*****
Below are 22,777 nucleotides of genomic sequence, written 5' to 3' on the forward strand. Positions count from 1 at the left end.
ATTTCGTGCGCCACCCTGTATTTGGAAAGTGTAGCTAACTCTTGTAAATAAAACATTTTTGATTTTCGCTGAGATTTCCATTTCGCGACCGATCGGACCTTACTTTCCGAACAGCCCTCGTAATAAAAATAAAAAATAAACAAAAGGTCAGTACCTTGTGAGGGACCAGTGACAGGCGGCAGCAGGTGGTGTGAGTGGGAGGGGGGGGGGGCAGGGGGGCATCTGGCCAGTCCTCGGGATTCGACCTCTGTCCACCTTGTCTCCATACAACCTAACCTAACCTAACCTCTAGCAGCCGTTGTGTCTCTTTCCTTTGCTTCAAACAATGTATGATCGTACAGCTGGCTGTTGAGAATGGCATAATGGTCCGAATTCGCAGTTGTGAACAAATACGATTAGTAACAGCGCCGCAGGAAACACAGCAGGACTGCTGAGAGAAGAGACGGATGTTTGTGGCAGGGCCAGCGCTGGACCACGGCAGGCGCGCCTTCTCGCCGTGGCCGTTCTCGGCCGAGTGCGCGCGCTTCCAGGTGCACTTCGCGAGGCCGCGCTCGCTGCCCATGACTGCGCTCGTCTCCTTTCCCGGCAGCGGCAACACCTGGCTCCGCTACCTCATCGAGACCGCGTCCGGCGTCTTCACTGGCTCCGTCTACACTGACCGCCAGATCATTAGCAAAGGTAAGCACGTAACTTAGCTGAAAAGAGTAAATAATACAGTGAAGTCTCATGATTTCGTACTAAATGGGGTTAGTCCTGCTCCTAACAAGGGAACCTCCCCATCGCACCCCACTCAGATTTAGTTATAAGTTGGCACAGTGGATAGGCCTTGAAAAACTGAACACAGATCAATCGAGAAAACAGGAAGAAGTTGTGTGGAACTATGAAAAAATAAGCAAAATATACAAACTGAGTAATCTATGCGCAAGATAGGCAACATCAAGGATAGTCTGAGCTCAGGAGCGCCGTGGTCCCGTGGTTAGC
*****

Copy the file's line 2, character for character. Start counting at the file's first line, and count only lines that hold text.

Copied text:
ATTTCGTGCGCCACCCTGTATTTGGAAAGTGTAGCTAACTCTTGTAAATAAAACATTTTTGATTTTCGCTGAGATTTCCATTTCGCGACCGATCGGACCTTACTTTCCGAACAGCCCTCGTAATAAAAATAAAAAATAAACAAAAGGTCAGTACCTTGTGAGGGACCAGTGACAGGCGGCAGCAGGTGGTGTGAGTGGGAGGGGGGGGGGGCAGGGGGGCATCTGGCCAGTCCTCGGGATTCGACCTCTGTCCACCTTGTCTCCATACAACCTAACCTAACCTAACCTCTAGCAGCCGTTGTGTCTCTTTCCTTTGCTTCAAACAATGTATGATCGTACAGCTGGCTGTTGAGAATGGCATAATGGTCCGAATTCGCAGTTGTGAACAAATACGATTAGTAACAGCGCCGCAGGAAACACAGCAGGACTGCTGAGAGAAGAGACGGATGTTTGTGGCAGGGCCAGCGCTGGACCACGGCAGGCGCGCCTTCTCGCCGTGGCCGTTCTCGGCCGAGTGCGCGCGCTTCCAGGTGCACTTCGCGAGGCCGCGCTCGCTGCCCATGACTGCGCTCGTCTCCTTTCCCGGCAGCGGCAACACCTGGCTCCGCTACCTCATCGAGACCGCGTCCGGCGTCTTCACTGGCTCCGTCTACACTGACCGCCAGATCATTAGCAAAGGTAAGCACGTAACTTAGCTGAAAAGAGTAAATAATACAGTGAAGTCTCATGATTTCGTACTAAATGGGGTTAGTCCTGCTCCTAACAAGGGAACCTCCCCATCGCACCCCACTCAGATTTAGTTATAAGTTGGCACAGTGGATAGGCCTTGAAAAACTGAACACAGATCAATCGAGAAAACAGGAAGAAGTTGTGTGGAACTATGAAAAAATAAGCAAAATATACAAACTGAGTAATCTATGCGCAAGATAGGCAACATCAAGGATAGTCTGAGCTCAGGAGCGCCGTGGTCCCGTGGTTAGC